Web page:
What is Marketing?

We have defined marketing on several occasions, including definitions adopted by peak industry associations. In summary, marketing exists to deliver mutually beneficial value; to your customers and stakeholders, as well as to your business. If marketing is not delivering value, then it needs to be reviewed.

Defining branding

Your brand is the internal and external representation of your business, as well as your products or services. Brands encapsulate the value and perceptions that you are seeking to create, through visuals (logos, packaging), audio (music, sound), tone, style and potentially other senses. Consider brands like Coca Cola, Dulux or Bunnings and the perceptions you have towards them.

Your brand is the image and identity that you seek to create with your relevant target markets.

The connection between branding and marketing

A brand is the outcome from your strategic marketing plan and not the other way around.  Unfortunately, many start with a brand and then try to shoehorn marketing around logos and values that may not be relevant to their products or target markets.

Determining your brand is premature if you have not identified the following:

  • Your Target markets, who are targeting and why?
  • Your core products and services, what are you offering to your target markets and why?
  • Your value proposition, what value do you provide to these target markets?
  • Core elements of the marketing mix, or customer experience. In particular, make sure that pricing points are relevant and you have identified key distribution channels.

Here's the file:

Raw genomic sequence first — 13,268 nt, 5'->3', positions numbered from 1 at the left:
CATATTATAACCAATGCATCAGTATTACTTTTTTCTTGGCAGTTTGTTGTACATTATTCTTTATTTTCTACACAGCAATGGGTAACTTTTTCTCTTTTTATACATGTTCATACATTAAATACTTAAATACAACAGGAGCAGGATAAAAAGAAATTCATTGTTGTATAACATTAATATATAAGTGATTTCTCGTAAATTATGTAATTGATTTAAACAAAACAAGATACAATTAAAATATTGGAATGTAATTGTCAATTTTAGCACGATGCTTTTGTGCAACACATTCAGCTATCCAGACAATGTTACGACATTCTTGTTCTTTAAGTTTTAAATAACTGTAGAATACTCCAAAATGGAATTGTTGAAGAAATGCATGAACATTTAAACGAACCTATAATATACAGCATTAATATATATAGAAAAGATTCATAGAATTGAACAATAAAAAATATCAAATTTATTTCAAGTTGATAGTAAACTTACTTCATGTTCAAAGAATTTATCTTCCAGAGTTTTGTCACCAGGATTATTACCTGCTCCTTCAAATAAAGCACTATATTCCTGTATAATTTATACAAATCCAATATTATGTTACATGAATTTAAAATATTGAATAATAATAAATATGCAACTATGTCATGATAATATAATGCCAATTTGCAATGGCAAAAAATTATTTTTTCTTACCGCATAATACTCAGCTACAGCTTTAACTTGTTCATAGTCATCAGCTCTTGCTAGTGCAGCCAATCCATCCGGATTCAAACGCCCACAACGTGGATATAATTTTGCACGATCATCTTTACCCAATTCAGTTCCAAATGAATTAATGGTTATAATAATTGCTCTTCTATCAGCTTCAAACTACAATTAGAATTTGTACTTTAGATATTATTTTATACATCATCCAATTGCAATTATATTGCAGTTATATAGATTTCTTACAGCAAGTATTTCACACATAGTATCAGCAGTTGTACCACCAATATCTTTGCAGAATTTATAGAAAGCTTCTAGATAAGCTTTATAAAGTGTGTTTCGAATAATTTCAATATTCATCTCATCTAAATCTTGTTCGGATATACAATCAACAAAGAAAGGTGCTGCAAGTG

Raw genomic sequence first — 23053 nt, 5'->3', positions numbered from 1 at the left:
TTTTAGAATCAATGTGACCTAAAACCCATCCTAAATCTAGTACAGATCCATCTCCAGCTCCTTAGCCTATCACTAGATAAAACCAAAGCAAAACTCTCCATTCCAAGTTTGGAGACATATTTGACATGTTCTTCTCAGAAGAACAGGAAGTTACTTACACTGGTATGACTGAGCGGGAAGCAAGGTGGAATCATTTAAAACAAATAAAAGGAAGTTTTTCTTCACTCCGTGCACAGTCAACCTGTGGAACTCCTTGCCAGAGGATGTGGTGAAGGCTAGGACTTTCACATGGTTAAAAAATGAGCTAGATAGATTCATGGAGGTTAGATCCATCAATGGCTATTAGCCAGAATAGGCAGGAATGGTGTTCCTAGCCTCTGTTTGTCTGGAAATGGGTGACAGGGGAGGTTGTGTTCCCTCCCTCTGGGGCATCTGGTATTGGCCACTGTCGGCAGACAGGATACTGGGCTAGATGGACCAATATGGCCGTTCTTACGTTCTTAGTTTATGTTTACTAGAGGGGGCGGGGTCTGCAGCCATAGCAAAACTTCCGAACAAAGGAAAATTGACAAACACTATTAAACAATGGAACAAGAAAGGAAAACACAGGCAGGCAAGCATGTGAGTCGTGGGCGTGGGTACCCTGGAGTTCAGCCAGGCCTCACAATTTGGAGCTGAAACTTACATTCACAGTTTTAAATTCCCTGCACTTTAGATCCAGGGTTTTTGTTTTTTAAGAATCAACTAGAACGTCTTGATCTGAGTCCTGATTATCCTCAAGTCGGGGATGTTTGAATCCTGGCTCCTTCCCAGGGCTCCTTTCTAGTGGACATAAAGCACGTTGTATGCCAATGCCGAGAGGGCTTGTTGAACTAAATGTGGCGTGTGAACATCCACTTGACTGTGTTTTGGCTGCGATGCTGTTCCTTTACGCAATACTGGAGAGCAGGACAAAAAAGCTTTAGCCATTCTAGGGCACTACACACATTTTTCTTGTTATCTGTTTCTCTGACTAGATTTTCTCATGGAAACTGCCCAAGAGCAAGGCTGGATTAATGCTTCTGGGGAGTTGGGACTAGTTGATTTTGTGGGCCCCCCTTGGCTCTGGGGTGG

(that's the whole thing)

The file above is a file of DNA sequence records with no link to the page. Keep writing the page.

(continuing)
Your brand needs to reflect your strategic direction so you can deliver a consistent experience that builds customer acquisition and loyalty.

Successful brands are those have ensured a consistent marketing approach, Apple across its product lines is a typical example of a brand that is known for innovation. This creation of innovation as a value proposition, was defined through its marketing direction, ensuring that products, their design, function and communications reflected this positioning.

A brand refresh is more than a new logo or colouring scheme; it needs to be considered from a marketing context. There is little point developing or refreshing a brand that does that have relevance to your marketing direction.

Welcome to 2016 – The year we want to stop saying ‘we told you so’

By | Advice for Businesses | No Comments

Welcome to 2016! February is almost here and we have said hello to one of our busiest and most productive starts to the year.

Each year we set a narrative that guides the ongoing direction of Syneka Marketing. Our narrative is designed to be ambitious as we strive to re-define marketing into a measurable and accountable profession.